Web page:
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Ghost Towns:
Twentynine Palms Area

New Dale Ghost Town

About 1910 New Dale was built several miles south of Old Dale. Of course Old Dale wasn't called Old Dale then, simply Dale. As far as can be told, no one is sure of who Dale was to begin with. None the less, the Dale Mining District moved around a bit.


Prospectors and miners were drawn to the area known as the Dale Mining District, located 15 miles southeast of Twentynine Palms, as early as 1881 by reports of gold in the Pinto Mountains. By its peek production period in 1898, there were as many as 3,000 miners within the district. During its heyday, lode and placer gold mining took place and spawned the birth and death of two mining camps. Dale City sprang up around a well that was dug in 1884 and continued to grow until water began to be pumped to the mines in 1899.

Once the mine owners no longer had to bring the gold ore to Dale City to be milled, the town pulled up roots and moved to a new site 6 miles south, known as New Dale. It was situated near the two largest producing mines, the Supply and the OK mines. When the Supply and OK mines closed down in 1917, New Dale was also abandoned. Small-scale mining continued through the Depression until all mines were closed by executive order at the outbreak of World War II. The Virginia Dale Mining District is a popular area for present day recreational mining.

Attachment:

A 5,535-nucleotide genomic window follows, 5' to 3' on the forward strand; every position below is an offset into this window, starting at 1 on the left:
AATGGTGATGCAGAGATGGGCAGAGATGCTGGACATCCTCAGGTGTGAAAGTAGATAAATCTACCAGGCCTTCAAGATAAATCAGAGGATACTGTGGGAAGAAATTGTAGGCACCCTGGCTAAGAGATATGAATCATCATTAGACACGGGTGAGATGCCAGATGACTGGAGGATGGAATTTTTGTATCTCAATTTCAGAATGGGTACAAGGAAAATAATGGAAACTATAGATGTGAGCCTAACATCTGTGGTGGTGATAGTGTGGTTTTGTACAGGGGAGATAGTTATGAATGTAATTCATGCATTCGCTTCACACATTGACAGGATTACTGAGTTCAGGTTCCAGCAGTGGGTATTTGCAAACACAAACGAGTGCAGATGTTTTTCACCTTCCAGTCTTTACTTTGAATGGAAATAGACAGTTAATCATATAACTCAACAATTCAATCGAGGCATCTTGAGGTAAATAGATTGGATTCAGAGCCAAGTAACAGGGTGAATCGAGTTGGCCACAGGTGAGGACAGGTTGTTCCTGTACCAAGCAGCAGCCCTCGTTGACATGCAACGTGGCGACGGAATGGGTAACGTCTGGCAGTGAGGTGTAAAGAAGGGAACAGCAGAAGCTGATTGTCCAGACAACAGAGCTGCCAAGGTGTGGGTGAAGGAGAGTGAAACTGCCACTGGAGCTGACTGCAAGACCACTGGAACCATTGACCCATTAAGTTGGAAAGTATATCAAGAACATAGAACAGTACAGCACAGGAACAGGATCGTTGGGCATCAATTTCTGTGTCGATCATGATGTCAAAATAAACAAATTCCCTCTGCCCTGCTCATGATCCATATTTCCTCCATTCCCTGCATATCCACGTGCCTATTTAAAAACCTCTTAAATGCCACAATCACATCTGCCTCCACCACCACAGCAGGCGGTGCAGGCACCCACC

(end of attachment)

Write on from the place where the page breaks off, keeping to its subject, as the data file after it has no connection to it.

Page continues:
- City of 29 Palms

Dale mining district

The Dale mining district, located about 2 to 3 mi west of the wilderness study area, includes the Virginia Dale and the Monte Negro districts. The mining district was first prospected in 1884 and continues to be active in the present. Most mines within the Dale mining district are located along quartz veins within diorite, quartz diorite, and andesite of Jurassic and older age. The ores include gold, silver, lead, copper, and iron as well as lesser amounts of manganese and uranium. Larry Vredenburgh (written commun., 1981) reported that approximately 185,000 troy oz of gold was recovered from the most productive mines in the district.

An aeromagnetic low extends southeastward through the Dale mining district into the wilderness study area and across the Pinto Mountains into the Pinto Basin. The aeromagnetic low may be caused by alteration of magnetite to hematite and (or) pyrite during gold mineralization. The Zulu Queen and Outlaw mines, located within the aeromagnetic low on the southern flank of the Pinto Mountains, contain gold-bearing quartz veins in northwest-trending fault zones that cut igneous rocks similar to rocks in the Dale mining district. The close spatial relation between the mines and the aeromagnetic low as well as the geologic similarity of mines within the aeromagnetic low suggest that gold mineralization may extend southeastward from the Dale mining district into the wilderness study area.






Also see:

Twentynine Palms Area Mining

Virginia Dale Gold Mine

Old Dale Ghost Town

Ok Gold Mine

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